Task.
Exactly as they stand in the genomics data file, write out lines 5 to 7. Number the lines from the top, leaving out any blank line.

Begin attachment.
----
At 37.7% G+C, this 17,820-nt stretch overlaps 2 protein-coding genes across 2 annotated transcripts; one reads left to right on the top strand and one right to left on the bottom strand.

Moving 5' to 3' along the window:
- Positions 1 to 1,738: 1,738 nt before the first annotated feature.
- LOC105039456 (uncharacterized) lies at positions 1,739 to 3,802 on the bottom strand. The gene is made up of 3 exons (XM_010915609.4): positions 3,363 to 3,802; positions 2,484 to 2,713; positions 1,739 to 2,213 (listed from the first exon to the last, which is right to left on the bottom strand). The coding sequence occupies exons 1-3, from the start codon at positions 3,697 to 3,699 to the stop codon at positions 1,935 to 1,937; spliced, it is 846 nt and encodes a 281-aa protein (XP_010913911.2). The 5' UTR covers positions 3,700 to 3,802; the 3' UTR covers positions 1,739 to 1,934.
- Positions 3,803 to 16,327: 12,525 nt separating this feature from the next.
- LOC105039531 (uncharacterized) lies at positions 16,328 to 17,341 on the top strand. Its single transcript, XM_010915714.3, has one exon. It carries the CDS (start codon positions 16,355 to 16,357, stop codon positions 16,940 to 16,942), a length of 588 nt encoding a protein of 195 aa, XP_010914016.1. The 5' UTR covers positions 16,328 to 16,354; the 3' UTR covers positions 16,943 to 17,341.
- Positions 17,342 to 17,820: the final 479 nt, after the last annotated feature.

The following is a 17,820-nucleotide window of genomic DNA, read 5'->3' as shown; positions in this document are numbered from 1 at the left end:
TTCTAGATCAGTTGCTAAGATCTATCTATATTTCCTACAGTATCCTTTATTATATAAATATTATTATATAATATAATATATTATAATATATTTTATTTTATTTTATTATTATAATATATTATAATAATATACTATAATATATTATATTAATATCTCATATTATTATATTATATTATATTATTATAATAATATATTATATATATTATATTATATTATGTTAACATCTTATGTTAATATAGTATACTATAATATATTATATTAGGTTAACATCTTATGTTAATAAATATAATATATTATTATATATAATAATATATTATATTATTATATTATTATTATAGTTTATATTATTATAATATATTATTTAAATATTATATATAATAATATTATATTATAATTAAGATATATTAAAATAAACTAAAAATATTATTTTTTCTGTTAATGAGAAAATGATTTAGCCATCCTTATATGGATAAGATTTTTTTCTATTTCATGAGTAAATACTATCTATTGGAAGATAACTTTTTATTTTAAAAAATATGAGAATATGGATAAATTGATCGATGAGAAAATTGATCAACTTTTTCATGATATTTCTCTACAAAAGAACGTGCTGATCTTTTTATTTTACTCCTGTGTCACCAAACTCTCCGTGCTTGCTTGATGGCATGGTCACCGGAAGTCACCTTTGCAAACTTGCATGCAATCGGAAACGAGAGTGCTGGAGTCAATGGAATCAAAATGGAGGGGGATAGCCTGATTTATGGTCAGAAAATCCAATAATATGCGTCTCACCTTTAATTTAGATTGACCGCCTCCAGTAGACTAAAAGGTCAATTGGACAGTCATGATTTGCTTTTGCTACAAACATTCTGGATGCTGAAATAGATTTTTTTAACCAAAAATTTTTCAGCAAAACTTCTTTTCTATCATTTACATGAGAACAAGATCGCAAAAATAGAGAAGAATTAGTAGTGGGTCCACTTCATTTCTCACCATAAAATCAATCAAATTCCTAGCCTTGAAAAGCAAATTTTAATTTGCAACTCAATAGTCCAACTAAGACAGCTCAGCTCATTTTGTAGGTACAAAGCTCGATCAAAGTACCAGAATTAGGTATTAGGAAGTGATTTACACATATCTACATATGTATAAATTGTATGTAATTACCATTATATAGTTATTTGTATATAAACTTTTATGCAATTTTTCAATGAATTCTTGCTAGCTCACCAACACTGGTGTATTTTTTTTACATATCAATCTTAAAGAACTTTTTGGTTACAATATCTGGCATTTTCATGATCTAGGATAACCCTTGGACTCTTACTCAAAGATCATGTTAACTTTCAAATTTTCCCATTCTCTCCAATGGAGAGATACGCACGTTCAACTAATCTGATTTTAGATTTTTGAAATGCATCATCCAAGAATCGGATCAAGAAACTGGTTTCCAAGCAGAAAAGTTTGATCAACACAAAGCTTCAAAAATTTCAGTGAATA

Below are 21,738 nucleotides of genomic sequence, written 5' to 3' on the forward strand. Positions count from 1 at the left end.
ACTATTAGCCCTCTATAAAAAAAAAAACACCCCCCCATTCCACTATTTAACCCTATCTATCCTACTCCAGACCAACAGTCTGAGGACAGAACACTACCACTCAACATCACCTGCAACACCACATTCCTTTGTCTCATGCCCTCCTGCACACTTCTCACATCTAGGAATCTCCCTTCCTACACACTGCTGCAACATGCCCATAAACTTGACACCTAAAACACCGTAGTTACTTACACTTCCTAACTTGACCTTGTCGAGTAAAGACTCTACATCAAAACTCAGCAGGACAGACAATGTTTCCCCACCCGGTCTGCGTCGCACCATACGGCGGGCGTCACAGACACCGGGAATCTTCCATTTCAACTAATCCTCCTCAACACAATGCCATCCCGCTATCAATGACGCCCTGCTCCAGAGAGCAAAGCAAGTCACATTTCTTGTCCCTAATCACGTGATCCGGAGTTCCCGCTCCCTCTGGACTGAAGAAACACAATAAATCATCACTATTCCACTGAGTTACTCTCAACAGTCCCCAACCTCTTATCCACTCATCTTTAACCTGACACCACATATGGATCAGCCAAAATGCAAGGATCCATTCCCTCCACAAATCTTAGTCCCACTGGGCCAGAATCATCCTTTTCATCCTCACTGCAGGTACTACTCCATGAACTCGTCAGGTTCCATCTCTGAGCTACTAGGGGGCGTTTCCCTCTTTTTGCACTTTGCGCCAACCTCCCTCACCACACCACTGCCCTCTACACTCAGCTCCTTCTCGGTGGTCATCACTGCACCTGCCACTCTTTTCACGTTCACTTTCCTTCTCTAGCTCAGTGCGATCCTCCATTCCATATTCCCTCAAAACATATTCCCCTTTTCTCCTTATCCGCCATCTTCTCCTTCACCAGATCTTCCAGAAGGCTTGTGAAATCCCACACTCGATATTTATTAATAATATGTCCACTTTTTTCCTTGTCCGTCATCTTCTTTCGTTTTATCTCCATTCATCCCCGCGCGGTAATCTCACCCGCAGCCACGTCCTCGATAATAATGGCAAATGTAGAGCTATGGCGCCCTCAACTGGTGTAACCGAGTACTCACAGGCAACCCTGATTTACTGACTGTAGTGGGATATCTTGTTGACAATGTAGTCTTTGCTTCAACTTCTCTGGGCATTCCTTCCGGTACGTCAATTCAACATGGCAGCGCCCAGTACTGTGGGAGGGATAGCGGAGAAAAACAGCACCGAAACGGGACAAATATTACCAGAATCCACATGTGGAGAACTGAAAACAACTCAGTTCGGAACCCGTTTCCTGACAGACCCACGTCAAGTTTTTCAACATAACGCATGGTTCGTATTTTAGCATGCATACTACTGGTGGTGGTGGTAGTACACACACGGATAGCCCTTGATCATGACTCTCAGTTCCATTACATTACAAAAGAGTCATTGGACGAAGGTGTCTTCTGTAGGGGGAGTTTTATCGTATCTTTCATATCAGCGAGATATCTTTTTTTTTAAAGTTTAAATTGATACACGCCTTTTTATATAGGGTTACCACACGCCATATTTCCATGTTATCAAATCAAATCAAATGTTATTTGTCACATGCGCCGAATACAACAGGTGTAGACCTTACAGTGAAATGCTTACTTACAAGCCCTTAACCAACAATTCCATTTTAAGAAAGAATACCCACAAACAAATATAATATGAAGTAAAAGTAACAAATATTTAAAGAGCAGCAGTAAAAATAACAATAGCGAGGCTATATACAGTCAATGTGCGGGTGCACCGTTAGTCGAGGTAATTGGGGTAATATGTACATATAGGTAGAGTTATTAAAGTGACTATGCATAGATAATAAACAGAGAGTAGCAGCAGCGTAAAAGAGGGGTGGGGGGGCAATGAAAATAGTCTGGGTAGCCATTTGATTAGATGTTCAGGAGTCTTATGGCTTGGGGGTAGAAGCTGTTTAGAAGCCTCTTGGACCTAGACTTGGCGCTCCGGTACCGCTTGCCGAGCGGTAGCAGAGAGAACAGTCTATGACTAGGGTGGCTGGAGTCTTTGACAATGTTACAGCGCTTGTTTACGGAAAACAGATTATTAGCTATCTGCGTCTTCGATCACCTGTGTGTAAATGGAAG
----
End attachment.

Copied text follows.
- Positions 3,803 to 16,327: 12,525 nt separating this feature from the next.
- LOC105039531 (uncharacterized) lies at positions 16,328 to 17,341 on the top strand. Its single transcript, XM_010915714.3, has one exon. It carries the CDS (start codon positions 16,355 to 16,357, stop codon positions 16,940 to 16,942), a length of 588 nt encoding a protein of 195 aa, XP_010914016.1. The 5' UTR covers positions 16,328 to 16,354; the 3' UTR covers positions 16,943 to 17,341.
- Positions 17,342 to 17,820: the final 479 nt, after the last annotated feature.